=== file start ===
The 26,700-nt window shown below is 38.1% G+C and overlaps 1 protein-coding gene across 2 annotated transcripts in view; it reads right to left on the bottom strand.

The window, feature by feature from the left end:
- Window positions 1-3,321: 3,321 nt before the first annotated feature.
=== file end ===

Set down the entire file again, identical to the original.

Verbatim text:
The 26,700-nt window shown below is 38.1% G+C and overlaps 1 protein-coding gene across 2 annotated transcripts in view; it reads right to left on the bottom strand.

The window, feature by feature from the left end:
- Window positions 1-3,321: 3,321 nt before the first annotated feature.